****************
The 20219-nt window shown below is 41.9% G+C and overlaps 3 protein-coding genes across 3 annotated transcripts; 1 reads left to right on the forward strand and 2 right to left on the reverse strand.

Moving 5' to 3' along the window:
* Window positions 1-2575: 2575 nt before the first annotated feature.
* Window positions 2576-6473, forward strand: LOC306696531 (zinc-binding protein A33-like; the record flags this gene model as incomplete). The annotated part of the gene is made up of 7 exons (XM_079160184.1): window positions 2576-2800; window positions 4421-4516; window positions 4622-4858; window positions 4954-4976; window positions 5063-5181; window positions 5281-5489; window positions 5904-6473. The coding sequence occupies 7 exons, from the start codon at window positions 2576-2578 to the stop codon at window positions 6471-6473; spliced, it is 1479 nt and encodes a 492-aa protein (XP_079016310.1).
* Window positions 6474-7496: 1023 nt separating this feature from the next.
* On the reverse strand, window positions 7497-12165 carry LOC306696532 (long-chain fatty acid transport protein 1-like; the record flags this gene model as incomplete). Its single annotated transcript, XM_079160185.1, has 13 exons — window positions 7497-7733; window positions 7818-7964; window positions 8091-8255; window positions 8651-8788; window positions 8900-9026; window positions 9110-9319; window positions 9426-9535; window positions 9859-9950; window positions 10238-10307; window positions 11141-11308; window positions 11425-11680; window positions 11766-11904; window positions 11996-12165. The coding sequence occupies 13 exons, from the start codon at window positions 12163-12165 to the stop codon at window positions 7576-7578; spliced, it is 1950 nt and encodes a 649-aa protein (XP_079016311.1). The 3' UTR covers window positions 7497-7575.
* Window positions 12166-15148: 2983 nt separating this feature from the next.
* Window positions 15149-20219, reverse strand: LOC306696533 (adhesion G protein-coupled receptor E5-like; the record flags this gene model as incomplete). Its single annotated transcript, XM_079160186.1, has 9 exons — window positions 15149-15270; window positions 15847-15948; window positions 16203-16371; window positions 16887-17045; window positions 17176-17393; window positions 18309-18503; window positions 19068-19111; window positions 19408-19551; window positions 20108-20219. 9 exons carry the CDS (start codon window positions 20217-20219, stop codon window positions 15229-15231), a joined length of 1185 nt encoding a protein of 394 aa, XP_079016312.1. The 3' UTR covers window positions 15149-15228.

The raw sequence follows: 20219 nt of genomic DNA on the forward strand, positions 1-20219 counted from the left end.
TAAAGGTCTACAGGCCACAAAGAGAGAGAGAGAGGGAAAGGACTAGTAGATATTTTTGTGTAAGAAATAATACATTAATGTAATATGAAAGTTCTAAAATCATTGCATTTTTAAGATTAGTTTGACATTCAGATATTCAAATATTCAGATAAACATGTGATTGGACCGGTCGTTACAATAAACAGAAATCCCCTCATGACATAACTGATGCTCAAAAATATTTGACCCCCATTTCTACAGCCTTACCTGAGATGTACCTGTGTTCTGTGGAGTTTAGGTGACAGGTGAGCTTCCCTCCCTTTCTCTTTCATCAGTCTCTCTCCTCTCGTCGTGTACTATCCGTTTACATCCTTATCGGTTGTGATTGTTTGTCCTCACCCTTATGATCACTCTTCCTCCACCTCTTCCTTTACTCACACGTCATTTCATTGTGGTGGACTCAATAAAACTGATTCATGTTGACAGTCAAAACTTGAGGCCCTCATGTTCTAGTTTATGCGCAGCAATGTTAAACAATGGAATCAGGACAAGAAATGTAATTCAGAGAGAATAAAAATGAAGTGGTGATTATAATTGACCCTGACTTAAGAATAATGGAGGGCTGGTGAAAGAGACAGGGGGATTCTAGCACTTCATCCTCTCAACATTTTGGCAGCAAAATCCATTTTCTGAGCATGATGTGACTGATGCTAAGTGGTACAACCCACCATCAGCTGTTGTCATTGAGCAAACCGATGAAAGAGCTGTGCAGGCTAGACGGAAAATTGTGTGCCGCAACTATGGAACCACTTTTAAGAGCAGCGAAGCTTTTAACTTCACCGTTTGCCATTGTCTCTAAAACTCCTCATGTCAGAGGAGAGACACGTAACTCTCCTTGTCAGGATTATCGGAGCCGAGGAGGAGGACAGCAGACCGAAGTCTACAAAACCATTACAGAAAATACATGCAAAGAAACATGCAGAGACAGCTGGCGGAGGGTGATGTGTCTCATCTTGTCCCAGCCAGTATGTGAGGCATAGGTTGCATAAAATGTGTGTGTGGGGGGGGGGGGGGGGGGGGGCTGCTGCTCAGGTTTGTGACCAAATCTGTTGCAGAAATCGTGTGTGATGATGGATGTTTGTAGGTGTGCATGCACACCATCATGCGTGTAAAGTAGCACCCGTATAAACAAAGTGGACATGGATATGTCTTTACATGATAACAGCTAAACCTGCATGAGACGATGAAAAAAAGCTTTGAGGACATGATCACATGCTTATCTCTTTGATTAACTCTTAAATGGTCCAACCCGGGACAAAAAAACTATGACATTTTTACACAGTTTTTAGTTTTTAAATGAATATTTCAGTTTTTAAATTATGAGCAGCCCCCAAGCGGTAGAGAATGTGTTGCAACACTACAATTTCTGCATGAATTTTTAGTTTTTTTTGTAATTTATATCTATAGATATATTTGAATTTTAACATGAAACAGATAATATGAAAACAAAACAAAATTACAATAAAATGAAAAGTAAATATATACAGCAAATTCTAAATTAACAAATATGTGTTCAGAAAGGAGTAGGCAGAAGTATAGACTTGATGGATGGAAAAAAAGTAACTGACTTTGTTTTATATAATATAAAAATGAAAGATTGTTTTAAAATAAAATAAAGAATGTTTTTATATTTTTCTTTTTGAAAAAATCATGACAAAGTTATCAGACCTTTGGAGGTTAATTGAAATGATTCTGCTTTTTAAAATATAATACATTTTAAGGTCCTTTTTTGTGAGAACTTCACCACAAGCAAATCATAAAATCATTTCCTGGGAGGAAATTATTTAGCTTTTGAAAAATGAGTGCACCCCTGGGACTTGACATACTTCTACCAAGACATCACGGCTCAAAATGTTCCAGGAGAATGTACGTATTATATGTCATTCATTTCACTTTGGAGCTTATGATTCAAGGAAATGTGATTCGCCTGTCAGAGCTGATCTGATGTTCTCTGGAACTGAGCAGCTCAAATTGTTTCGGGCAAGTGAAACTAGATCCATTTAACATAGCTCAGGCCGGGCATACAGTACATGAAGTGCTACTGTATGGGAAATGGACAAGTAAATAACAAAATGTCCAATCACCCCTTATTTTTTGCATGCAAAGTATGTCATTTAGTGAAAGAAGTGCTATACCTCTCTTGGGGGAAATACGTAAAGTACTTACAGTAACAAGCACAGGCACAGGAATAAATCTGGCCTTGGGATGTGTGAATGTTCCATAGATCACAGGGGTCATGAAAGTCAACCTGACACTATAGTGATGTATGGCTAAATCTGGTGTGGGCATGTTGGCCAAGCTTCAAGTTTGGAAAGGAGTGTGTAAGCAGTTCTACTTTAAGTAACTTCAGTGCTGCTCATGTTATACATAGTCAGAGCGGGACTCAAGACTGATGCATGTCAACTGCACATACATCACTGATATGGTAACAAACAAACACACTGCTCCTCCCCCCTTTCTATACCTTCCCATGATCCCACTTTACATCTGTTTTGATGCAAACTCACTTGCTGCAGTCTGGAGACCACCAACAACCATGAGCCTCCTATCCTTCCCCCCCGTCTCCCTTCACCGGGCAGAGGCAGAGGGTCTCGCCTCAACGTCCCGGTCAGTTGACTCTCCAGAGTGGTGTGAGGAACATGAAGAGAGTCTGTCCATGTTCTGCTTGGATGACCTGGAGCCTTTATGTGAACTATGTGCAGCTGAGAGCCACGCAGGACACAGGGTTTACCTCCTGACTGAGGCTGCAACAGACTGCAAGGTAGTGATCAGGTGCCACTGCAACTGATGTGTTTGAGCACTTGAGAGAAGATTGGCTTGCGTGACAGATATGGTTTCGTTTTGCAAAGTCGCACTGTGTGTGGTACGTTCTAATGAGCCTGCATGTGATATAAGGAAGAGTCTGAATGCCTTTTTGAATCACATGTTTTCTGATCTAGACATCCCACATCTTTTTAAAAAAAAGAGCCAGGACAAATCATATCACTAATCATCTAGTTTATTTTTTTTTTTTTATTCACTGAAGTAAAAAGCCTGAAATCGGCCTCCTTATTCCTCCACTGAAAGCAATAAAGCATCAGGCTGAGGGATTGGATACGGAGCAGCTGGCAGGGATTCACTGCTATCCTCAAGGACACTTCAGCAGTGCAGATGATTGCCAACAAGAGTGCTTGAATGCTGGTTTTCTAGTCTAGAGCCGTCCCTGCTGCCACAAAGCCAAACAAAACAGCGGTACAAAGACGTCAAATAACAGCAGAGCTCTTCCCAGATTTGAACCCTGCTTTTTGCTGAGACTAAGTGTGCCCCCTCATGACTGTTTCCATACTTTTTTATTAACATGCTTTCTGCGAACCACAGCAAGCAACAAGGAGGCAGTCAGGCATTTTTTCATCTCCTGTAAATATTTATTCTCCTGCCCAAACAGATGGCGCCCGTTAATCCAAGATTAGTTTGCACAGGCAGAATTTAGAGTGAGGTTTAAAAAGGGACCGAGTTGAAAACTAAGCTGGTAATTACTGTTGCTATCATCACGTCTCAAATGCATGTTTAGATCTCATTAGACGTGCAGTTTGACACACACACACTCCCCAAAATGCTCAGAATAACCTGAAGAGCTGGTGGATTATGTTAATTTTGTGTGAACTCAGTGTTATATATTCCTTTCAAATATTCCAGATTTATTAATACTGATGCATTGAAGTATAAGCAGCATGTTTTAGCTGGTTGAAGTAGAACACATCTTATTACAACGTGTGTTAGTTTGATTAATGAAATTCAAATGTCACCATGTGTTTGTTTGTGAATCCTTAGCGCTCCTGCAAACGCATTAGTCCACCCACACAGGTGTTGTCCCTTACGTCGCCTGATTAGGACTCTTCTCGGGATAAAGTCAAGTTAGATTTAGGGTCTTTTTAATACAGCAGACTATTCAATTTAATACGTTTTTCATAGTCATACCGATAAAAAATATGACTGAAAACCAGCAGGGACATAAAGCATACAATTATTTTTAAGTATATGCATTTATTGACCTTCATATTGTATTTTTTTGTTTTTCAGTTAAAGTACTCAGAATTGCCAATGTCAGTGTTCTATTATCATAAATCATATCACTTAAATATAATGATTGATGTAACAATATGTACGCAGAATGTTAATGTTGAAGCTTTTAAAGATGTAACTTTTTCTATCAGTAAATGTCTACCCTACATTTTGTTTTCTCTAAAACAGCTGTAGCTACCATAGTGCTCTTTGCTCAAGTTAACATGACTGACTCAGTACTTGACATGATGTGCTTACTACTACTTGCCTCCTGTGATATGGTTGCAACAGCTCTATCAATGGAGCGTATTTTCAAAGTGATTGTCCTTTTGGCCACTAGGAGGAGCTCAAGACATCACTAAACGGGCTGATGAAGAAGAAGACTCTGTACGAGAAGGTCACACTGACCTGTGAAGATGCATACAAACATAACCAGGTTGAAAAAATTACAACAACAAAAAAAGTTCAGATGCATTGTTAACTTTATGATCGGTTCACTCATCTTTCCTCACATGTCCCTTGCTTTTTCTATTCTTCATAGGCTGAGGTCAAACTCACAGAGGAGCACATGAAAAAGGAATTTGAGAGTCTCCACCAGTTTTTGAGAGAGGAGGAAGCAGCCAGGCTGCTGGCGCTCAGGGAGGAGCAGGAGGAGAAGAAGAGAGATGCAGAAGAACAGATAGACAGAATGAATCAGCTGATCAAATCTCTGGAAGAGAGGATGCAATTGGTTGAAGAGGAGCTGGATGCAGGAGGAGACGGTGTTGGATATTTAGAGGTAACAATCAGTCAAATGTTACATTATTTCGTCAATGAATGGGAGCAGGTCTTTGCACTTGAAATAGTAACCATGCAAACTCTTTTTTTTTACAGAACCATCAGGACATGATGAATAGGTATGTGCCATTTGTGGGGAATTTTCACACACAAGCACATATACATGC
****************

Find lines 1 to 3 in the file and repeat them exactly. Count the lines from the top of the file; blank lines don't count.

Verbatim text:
The 20219-nt window shown below is 41.9% G+C and overlaps 3 protein-coding genes across 3 annotated transcripts; 1 reads left to right on the forward strand and 2 right to left on the reverse strand.

Moving 5' to 3' along the window:
* Window positions 1-2575: 2575 nt before the first annotated feature.